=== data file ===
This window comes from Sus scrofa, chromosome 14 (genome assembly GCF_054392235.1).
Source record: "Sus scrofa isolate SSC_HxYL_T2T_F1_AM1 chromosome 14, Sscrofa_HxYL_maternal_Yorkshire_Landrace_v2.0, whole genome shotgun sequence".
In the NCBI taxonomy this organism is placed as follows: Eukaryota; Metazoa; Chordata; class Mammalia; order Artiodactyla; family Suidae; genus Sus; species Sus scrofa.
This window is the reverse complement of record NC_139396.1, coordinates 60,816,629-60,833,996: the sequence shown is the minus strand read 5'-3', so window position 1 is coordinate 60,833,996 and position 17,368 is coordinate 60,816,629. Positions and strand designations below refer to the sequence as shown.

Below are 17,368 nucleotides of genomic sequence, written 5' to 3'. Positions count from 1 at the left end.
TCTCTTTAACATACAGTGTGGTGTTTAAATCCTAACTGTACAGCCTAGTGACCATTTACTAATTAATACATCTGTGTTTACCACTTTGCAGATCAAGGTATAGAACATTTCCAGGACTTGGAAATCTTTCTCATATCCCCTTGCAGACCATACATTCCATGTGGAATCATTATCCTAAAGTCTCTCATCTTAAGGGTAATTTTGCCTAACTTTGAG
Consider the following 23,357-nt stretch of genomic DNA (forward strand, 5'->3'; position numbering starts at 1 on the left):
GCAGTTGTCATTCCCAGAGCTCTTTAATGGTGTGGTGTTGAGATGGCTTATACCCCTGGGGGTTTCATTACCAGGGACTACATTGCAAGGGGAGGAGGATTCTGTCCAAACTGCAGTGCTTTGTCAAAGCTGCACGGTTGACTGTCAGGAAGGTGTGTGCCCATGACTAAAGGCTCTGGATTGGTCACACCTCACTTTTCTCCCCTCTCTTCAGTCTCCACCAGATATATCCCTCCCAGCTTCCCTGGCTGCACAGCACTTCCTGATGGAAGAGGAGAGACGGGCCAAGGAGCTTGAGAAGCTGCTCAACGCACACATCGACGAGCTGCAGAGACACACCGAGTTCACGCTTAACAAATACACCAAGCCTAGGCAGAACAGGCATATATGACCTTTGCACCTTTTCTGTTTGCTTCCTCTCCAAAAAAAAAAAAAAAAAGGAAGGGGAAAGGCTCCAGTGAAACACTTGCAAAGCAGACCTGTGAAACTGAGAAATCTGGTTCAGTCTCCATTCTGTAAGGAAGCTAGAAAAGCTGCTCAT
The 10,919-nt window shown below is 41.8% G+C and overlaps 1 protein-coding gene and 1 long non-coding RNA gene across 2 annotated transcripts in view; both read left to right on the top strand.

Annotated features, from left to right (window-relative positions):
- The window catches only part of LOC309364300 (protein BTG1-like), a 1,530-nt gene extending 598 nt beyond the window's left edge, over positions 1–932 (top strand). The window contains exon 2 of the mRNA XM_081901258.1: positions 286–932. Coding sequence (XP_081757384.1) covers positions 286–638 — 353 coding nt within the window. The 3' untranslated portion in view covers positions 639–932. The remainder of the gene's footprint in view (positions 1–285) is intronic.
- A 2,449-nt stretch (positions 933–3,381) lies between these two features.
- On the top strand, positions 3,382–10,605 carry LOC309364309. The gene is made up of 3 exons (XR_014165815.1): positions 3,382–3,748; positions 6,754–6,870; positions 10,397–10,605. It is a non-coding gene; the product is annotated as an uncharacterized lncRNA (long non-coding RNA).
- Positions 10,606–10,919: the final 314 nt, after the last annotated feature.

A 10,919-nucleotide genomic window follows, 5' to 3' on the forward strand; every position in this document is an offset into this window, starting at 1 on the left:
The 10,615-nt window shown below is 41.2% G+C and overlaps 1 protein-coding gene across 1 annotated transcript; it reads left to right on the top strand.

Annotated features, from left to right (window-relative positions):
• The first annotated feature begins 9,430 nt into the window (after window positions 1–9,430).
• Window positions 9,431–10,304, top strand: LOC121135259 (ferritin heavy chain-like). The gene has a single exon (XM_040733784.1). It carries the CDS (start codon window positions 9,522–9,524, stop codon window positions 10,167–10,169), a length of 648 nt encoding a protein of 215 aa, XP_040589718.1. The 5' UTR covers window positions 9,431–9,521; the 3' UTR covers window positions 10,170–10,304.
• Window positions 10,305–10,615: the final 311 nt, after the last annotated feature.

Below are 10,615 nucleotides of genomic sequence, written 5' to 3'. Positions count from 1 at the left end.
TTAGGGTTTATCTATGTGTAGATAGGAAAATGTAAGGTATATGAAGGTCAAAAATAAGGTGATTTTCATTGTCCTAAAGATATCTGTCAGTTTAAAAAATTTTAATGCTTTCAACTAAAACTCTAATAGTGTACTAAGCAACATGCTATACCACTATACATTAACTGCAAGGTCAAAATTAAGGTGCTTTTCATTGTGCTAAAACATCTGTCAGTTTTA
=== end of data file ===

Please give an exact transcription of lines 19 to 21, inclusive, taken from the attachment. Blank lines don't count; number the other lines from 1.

• Window positions 9,431–10,304, top strand: LOC121135259 (ferritin heavy chain-like). The gene has a single exon (XM_040733784.1). It carries the CDS (start codon window positions 9,522–9,524, stop codon window positions 10,167–10,169), a length of 648 nt encoding a protein of 215 aa, XP_040589718.1. The 5' UTR covers window positions 9,431–9,521; the 3' UTR covers window positions 10,170–10,304.
• Window positions 10,305–10,615: the final 311 nt, after the last annotated feature.

Below are 10,615 nucleotides of genomic sequence, written 5' to 3'. Positions count from 1 at the left end.